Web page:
Application Programming Interfaces (APIs) are sets of communication standards used for software and application building. APIs now power most of our activities online and applications on our smartphone. By enabling a further disaggregation of applications, APIs take an ever more important place in the future architecture of our internet.

Our observations

  • APIs are software intermediaries that allow applications and software components to talk to each other by integrating their various scripts, classes and functions. In this way, an API is the interface that facilitates the communication of user requests and independent functionalities, and allows applications and websites to be plugged into each other. Examples are photo-sharing APIs (i.e. Flickr) on Facebook, Google’s Geocoding API to create interactive (Google) maps on a restaurant website, or eBay’s API to sell your stuff online.
  • Standards for modern web APIs were born in 2000 with the dissertation of Roy Fielding, a computer scientist, called “Architectural Styles and the Design of Network-based Software Architectures”. In his dissertation, he created the standard that allowed applications and software to communicate with any other server in the world. With the creation of a common language for the internet, still disorganized then, it became easier for developers to integrate software and servers. Salesforce launched the first API in February 2000, marking the shift from stand-alone software to modular software consisting of various functions that could communicate with other services, software and applications. While there were only a handful of APIs in 2005, there are now over 000 APIs online, with almost 2300 published in 2017.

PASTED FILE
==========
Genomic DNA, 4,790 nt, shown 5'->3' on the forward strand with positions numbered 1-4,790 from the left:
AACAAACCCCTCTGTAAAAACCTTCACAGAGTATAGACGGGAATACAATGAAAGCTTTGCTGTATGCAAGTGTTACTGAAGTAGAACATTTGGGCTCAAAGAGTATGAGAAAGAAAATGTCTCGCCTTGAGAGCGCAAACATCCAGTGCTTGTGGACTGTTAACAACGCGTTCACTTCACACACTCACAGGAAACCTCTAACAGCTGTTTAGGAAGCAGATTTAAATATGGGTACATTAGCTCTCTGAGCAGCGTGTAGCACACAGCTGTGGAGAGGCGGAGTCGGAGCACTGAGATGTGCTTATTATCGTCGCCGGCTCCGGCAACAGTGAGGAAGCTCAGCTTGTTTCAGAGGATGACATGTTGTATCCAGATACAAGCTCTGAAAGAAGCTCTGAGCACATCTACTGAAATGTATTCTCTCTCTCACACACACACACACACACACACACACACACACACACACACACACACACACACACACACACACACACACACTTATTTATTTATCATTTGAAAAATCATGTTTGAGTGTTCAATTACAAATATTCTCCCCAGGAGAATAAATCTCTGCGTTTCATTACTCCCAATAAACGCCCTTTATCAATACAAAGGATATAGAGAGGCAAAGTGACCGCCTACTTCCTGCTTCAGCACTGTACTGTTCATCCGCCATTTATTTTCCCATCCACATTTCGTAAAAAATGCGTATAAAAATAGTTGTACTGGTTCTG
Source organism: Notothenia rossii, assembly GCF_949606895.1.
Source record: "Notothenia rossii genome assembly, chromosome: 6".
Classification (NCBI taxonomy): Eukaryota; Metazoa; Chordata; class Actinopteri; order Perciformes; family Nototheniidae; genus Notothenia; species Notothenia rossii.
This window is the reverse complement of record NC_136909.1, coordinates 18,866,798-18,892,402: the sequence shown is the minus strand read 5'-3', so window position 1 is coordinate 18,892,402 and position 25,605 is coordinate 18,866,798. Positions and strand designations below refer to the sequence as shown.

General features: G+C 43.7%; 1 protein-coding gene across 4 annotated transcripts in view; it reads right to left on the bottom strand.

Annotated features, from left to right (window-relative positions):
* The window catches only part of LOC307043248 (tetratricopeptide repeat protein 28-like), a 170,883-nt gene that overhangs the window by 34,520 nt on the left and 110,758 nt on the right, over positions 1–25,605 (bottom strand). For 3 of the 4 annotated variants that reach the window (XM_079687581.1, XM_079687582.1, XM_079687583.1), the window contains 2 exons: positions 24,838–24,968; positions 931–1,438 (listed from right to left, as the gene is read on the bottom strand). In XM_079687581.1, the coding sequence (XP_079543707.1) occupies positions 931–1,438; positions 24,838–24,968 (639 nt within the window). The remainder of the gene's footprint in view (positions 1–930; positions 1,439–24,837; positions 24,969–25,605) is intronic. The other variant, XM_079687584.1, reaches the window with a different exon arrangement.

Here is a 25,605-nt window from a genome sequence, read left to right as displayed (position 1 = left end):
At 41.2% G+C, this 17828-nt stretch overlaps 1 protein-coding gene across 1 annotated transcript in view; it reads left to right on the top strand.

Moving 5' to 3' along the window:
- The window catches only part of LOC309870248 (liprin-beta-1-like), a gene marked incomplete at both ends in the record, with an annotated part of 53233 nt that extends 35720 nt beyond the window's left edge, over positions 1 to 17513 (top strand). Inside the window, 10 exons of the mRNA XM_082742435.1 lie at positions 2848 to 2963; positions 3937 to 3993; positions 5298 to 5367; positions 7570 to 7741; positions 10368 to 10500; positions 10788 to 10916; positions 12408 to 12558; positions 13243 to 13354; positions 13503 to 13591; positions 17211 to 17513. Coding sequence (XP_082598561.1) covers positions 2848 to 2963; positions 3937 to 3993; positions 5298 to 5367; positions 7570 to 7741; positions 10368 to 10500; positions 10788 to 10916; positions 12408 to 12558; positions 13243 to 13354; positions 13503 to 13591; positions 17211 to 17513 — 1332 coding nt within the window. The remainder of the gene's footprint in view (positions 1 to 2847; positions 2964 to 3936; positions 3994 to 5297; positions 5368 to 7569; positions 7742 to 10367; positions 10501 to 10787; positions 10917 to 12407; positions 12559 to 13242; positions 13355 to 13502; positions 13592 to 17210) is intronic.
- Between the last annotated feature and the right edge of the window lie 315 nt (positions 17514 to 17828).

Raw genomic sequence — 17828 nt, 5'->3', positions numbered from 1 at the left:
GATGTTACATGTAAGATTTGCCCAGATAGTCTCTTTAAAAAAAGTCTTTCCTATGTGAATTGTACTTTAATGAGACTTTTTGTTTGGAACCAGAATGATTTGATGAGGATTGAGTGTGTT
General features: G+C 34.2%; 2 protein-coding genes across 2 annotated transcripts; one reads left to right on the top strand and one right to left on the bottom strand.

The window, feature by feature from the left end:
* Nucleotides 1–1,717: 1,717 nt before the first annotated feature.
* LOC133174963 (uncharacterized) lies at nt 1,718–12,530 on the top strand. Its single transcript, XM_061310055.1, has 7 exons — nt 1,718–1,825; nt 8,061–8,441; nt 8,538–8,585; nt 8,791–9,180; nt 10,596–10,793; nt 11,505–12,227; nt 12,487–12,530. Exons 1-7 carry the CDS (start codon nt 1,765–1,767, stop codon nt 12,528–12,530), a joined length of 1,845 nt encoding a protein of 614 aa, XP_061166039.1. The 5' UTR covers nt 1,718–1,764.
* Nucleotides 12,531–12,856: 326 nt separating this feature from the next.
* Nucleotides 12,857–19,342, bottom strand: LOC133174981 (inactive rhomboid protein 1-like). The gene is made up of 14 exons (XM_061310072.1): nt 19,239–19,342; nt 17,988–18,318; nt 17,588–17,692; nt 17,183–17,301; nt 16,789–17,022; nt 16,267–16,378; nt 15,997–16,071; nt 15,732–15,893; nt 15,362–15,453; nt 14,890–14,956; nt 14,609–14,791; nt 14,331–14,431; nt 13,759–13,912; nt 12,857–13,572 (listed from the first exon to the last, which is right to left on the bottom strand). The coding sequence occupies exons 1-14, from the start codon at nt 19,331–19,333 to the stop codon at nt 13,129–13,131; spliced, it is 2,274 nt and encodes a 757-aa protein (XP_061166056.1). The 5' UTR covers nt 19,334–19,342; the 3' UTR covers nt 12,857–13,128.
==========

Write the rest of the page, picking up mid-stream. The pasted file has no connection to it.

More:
• In the nascent IoT paradigm, machine-to-machine interaction (M2M) without human intervention will probably vastly exceed human-to-human and human-to-machine communication. APIs will fuel these digital ecosystems, as they are not consumed by end-users of applications and software, but by other computer programs.
  • Facebook put new restrictions on the Facebook API use after the Cambridge Analytica data scandal. APIs facilitated Cambridge Analytica in bundling various sources of social data, creating new insights into consumer behavior and allowing them to create very specific and personalized advertisements on Facebook.

Connecting the dots